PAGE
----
They were my Six on Saturday, a meme originally started by The Propagator. For more Sixes on Saturday, from all around the world, head over to the blog of the current Six on Saturday host, Jim. Talking of memes, I’d always thought ‘meme’ was pronounced ‘me-me’ until my sister corrected me the other month, guffawing at my total lack of street cred. It was a tad embarrassing.


22 thoughts on “Six on Saturday: a catch up one (11 February 2023)

  1. Nice catch up! Always a fan of mushroom-shaped stakes. Your loropetalum is healthier than mine, since the tender leaves were roasted but the plant survived. You were right… Next year I will wrap it. (advantages of French, “même” ( = same in english) and meme ( = meme) are pronounced the same way, but are not used the same way )

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    1. Thank you. I’ve had a recurring nightmare for years that I haven’t started revising for uni exams or even checked when they are. There have been times lately when I wonder why I’m putting myself through it again. Quite how I managed to revise several subjects at school I’m not sure.

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  2. Totally with Rosie on exams. Of all the things in my younger life I wouldn’t want to revisit, they’d be very near the top. Having said which, I can’t help but wonder how I’d get on in an RHS exam, just out of curiosity. It was a good strategy to save up six sixes, makes it seem like a flower rich time of year.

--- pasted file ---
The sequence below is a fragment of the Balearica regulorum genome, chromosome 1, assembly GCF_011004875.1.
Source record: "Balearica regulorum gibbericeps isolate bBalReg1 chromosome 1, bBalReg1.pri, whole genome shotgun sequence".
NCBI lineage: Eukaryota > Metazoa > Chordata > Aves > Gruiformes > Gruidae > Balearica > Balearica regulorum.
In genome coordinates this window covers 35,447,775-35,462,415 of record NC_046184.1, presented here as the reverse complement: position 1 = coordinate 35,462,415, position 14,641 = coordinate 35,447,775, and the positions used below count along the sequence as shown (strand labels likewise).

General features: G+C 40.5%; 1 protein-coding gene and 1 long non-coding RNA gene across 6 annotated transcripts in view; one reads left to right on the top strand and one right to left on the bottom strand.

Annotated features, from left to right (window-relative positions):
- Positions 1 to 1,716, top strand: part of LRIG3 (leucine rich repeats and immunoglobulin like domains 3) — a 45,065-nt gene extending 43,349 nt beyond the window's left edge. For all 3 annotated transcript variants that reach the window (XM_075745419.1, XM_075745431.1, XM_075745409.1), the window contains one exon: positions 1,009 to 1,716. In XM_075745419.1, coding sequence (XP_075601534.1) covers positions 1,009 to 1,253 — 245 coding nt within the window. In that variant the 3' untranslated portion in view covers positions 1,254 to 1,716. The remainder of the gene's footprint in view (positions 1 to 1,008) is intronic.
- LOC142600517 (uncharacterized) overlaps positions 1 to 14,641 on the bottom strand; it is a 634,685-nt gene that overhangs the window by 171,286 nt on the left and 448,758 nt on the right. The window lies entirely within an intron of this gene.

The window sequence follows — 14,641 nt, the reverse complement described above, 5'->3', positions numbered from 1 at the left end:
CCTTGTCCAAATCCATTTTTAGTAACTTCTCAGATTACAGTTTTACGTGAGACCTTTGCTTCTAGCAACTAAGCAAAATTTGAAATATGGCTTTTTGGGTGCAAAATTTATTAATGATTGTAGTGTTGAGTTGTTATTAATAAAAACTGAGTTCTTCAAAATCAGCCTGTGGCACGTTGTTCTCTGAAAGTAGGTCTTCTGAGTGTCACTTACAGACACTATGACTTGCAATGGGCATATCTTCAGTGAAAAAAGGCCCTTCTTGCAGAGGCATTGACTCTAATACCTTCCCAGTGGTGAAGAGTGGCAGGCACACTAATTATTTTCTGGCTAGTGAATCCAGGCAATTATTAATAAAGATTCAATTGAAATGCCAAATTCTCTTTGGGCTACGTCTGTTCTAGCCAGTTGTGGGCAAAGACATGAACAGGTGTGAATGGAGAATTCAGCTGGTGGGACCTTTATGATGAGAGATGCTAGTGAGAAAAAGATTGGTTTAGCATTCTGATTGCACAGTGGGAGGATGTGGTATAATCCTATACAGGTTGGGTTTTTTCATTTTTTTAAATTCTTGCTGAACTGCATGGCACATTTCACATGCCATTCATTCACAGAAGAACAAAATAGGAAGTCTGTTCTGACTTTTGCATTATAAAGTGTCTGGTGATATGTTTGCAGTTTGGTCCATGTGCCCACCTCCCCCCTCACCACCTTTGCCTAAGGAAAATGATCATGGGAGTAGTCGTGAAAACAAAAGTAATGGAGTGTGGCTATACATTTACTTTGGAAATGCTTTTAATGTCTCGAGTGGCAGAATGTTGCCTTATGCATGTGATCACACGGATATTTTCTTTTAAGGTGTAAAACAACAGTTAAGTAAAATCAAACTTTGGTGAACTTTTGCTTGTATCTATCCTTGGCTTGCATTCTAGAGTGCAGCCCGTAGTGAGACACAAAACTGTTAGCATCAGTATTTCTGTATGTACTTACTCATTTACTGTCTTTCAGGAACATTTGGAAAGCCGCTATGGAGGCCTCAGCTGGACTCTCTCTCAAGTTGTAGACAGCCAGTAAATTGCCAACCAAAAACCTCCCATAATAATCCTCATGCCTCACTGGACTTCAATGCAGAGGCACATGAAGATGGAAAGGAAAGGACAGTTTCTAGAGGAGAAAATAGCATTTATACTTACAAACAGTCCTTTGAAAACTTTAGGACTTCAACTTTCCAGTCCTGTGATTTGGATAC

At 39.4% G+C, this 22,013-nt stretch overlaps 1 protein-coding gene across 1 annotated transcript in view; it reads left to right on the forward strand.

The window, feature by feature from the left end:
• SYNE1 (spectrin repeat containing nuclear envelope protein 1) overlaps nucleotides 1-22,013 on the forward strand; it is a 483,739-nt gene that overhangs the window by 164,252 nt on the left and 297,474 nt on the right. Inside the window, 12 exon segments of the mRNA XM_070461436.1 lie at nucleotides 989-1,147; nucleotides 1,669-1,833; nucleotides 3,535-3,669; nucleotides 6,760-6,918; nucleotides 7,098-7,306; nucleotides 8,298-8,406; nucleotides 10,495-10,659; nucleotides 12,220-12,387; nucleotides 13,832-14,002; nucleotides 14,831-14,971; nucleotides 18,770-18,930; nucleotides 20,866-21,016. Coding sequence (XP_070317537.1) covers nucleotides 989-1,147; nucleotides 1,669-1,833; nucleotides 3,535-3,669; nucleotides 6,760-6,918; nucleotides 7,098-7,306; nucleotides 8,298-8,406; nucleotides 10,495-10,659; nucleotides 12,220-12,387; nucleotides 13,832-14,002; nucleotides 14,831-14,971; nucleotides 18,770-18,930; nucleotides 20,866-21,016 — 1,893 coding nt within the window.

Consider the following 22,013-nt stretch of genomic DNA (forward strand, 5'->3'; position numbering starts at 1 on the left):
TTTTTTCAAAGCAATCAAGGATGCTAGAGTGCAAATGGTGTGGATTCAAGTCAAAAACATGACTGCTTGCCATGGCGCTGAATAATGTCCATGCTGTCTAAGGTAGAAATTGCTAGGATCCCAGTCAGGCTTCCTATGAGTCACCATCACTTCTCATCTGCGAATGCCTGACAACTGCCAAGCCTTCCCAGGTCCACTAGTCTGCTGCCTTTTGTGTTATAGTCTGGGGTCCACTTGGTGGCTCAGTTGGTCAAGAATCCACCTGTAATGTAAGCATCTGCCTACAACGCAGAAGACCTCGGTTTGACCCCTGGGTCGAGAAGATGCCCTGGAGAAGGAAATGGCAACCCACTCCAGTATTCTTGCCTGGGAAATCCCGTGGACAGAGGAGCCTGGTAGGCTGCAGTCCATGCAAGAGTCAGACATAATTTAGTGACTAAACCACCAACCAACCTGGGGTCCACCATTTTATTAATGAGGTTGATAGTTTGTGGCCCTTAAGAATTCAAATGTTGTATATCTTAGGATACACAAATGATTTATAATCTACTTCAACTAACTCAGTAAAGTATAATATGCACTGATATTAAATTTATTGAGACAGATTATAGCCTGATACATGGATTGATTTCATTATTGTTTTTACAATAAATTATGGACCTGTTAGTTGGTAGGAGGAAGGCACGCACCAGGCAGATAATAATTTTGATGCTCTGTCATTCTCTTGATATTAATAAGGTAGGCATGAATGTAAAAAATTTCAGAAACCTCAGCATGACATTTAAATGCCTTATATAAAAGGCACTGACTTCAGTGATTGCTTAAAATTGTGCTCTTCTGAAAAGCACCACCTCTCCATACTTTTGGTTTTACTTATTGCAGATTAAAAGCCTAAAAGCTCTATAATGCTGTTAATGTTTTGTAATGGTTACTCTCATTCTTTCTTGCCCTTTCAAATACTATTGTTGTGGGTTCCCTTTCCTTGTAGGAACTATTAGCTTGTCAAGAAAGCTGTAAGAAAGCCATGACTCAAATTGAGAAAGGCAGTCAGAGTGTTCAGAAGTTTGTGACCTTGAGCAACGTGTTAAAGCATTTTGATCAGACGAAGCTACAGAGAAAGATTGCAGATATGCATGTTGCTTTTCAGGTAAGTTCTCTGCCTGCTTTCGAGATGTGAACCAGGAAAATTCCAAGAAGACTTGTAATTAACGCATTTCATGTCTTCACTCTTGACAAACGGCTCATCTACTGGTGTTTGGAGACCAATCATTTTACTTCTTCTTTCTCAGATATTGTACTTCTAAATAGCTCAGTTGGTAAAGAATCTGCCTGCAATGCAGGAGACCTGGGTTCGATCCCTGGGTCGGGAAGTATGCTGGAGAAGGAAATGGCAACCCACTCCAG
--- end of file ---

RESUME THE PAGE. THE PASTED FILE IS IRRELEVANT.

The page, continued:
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  3. After my PGCE course back in 2003/4 I swore I would never, ever under any circumstance take an exam or course again. But I hope you do well in yours. Nice catch up, I am still envious of your winter honeysuckle which seems so much more floriferous than mine. In fact I am thinking of getting mine removed this year. make room for a nice little Azalea. And that’s a swanky birdbath – do the birds like it?

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    1. Thank you. I’ve yet to see anything in the bird bath but my wife tells me she saw a blackbird in it yesterday. I have a feeling it may be a bit deep for the smaller birds and might require a pebble or two to create a shallow end.

      I swore no more studying after my archive diploma many years ago. I’m not sure I took the whole exams thing into account when I signed up for this course in 2021. Still, there are no assignments which is a relief. Sort of.


  4. ha ha Me-me! Love it (that would be a great word for a selfie!), we all have those blunders with new words that come up! Some new words I deliberately mispronounce, just to annoy the children, with quite pleasing results! Your garden has been quite busy over that last few months! Thanks for the beautiful photos.

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  5. That was a lovely catch up, so many lovely flowers. Don’t envy you the exams though, bad enough when I had to take my teaching certificate when I was 60, I’d been teaching for years without! I now know that I must buy a winter flowering honeysuckle, yours is so beautiful!

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    1. They are good, if a little messy looking in the summer somehow – I tend to prune a few stems to the ground in the spring to encourage new shoots and tidy it up a bit. There seems to be so much studying for exams and yet they’re over in no time and only a small proportion of what you revise ever crops up.


  6. Really enjoyed your run through. Great to see you back and hope the e*ams went well. Although progress in the garden seems slow, once you see it all put together like that, it apparent how much has happened in the last few weeks.